In the Rearview: Crash curbs Kahne's gains
July 07, 2013, Zack Albert, NASCAR.com
No. 5 team's front-running performance meets smoky end at Daytona
NASCAR Sprint Cup Series points leader Jimmie Johnson led a race-high 94 laps in Saturday night’s Coke Zero 400 at Daytona International Speedway. For many of those laps, teammate Kasey Kahne dutifully kept the aerodynamic advantage in the Hendrick Motorsports camp, slipstreaming behind him in second place.
Lap after lap, the Daytona scoreboard displayed “48 5” at the top. But Kahne wasn’t around to see Johnson drive to the checkered flag first.
On a night where several Chase for the NASCAR Sprint Cup playoff hopefuls encountered problems, Kahne was unable to capitalize, sidelined by a crash six laps shy of the 161-lap distance. The No. 5 team’s 32nd-place finish dropped him one spot to 12th in the standings with eight races left before the 12-driver postseason field is set.
Kahne still holds one of the two provisional Wild-Card berths into the Chase, but it’s a less-than-secure grip. Instead of putting some distance on his rivals, Kahne now has five drivers close on his back bumper within 15 points of his position in the standings.
Kahne’s otherwise promising day soured in the 156th lap in a contest for the race lead. Marcos Ambrose challenged Johnson’s race-long supremacy with a stout run off the second turn.
Johnson changed lanes to block Ambrose’s advances on the backstretch. Whether they collided depends on which driver you ask (Ambrose claimed Johnson bumped into him; Johnson disagreed), but the fact remains that the No. 9 Ford of Ambrose sideswiped Kahne’s Chevy, sending it on a prolonged slide into the inside retaining wall.
“I had followed Jimmie a lot throughout the race. I felt really good with our Hendrickcars.com Chevrolet. Next thing I know, I got slammed and shot left,” Kahne said after he was evaluated and released from the track’s infield care center. “It was the end of our night. It’s kind of how these races go. You don’t have a lot of control over some of the things that happen here. I’m happy our car was fast, and we put a good showing out. We ran up front the whole race.”
A lack of control in events at Daytona and sister track Talladega Superspeedway has been the theme of the year for Kahne, who has crashed out of all three events where restrictor plates limit horsepower. Saturday night’s failure to finish left him 0-for-39 on restrictor-plate tracks for his career
Kahne will likely have a friendlier venue next weekend at New Hampshire Motor Speedway, where he is the defending race winner.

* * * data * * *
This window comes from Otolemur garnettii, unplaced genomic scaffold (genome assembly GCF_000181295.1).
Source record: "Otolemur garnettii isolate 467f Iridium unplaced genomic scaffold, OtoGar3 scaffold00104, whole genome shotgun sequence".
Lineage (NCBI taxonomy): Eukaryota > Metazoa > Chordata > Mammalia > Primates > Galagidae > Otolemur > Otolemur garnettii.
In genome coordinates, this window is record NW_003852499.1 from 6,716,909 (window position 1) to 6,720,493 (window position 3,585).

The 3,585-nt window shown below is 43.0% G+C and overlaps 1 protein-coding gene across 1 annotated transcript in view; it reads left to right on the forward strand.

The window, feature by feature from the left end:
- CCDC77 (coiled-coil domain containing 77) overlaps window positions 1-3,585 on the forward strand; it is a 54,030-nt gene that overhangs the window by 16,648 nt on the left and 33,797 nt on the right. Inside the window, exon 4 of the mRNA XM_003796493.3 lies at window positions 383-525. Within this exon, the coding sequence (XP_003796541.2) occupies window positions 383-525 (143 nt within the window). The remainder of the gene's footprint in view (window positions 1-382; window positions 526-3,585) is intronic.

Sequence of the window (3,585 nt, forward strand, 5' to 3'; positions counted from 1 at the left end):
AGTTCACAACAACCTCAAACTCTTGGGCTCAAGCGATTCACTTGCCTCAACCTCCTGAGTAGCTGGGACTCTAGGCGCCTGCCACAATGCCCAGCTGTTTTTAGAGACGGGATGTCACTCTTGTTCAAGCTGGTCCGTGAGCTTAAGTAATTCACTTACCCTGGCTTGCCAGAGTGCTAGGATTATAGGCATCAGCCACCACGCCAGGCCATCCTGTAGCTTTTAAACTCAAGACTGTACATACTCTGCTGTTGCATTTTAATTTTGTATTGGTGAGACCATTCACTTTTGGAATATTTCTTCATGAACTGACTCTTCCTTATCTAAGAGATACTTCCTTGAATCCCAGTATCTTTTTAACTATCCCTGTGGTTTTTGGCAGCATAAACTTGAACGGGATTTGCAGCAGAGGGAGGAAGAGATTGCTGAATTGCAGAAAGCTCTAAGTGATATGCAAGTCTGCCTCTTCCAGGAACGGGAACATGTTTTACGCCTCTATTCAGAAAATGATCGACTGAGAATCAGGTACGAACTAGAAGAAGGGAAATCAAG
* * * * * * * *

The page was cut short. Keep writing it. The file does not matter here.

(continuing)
Consistency matters: Another feature of Johnson’s season sweep of races at Daytona is a peerless streak this year on restrictor-plate tracks. Saturday night’s win made him the only driver with top-five finishes in all three plate races this season. He was fifth behind race winner David Ragan in May at Talladega Superspeedway.
McMurray’s move: It isn’t leaps and bounds in improvement, but Jamie McMurray will take it. The Earnhardt Ganassi Racing driver led 10 laps to finish seventh, right on the heels of his runner-up finish the previous week at Kentucky. The modest streak marks his first back-to-back top-10 finishes since he placed eighth at Las Vegas, then seventh at Bristol in March 2012.
INSIDE THE NUMBERS
5. The number of spots in the Sprint Cup standings lost by this weekend’s biggest stumblers. Joey Logano skidded five places to 15th after scraping the wall and exiting with a 40th-place finish. Paul Menard’s engine failure after just 23 laps left him with a last-place finish, causing him to plummet to 20th in the points.
9. The finishing position of Casey Mears, who drove the No. 13 Germain Racing Ford to his first top-10 finish in the Sprint Cup Series since Aug. 16, 2009. That day, Mears finished sixth at Michigan International Speedway in a No. 07 Chevrolet owned by Richard Childress. Saturday night marked only the second top-10 finish in 154 Sprint Cup starts by the Germain team.
29. The number of laps led by Kyle Busch, a distant second to Johnson’s 94 out front. Busch, the Coors Light Pole Award winner at Daytona, recovered from front-end damage in an early wreck, but crashed across the finish line behind Johnson for a 12th-place run.
Kahne wasn’t the only Hendrick Motorsports driver with trouble making strides in the Wild-Card hunt. Four-time series champion Jeff Gordon also endured a lackluster night after a late wreck relegated him to 34th on the rundown.
Gordon slipped two spots to 14th, currently out of a Chase position. Race runner-up Tony Stewart still holds the last spot among the top 10 automatic qualifiers, having gained six spots with his podium finish at Daytona. Martin Truex Jr. dropped from the top 10, but holds a Wild-Card spot thanks in part to his win last month at Sonoma Raceway.
THEY SAID IT
“It’s not as aero as you would think, but just very proud of the night.” -- Johnson, after joining his crewmembers in flipping up their hats’ bills in Victory Lane.
“I had a ball. I asked my crew when the checkered fell to remind me why I do this.” -- team owner and occasional driver Michael Waltrip, after finishing fifth.
“Danica … call me!” -- Shaquille O’Neal, NBA legend and Coke Zero 400 co-grand marshal.
The Sprint Cup Series heads for the first of two stops this season at New Hampshire Motor Speedway, which also hosts the second event in the 10-race Chase in September. Denny Hamlin ruled the 1.058-mile track in Loudon, N.H., last season, finishing second to Kahne in July then backing up his guarantee with a “called shot” win there in the fall. ... Hamlin’s win in a Toyota last September broke a six-race string of victories at New Hampshire by Chevrolet drivers. ... Ten different drivers have won the last 10 Loudon races. The track’s winners (in order) since 2008: Kurt Busch, Greg Biffle, Logano, Mark Martin, Johnson, Clint Bowyer, Ryan Newman, Stewart, Kahne, Hamlin.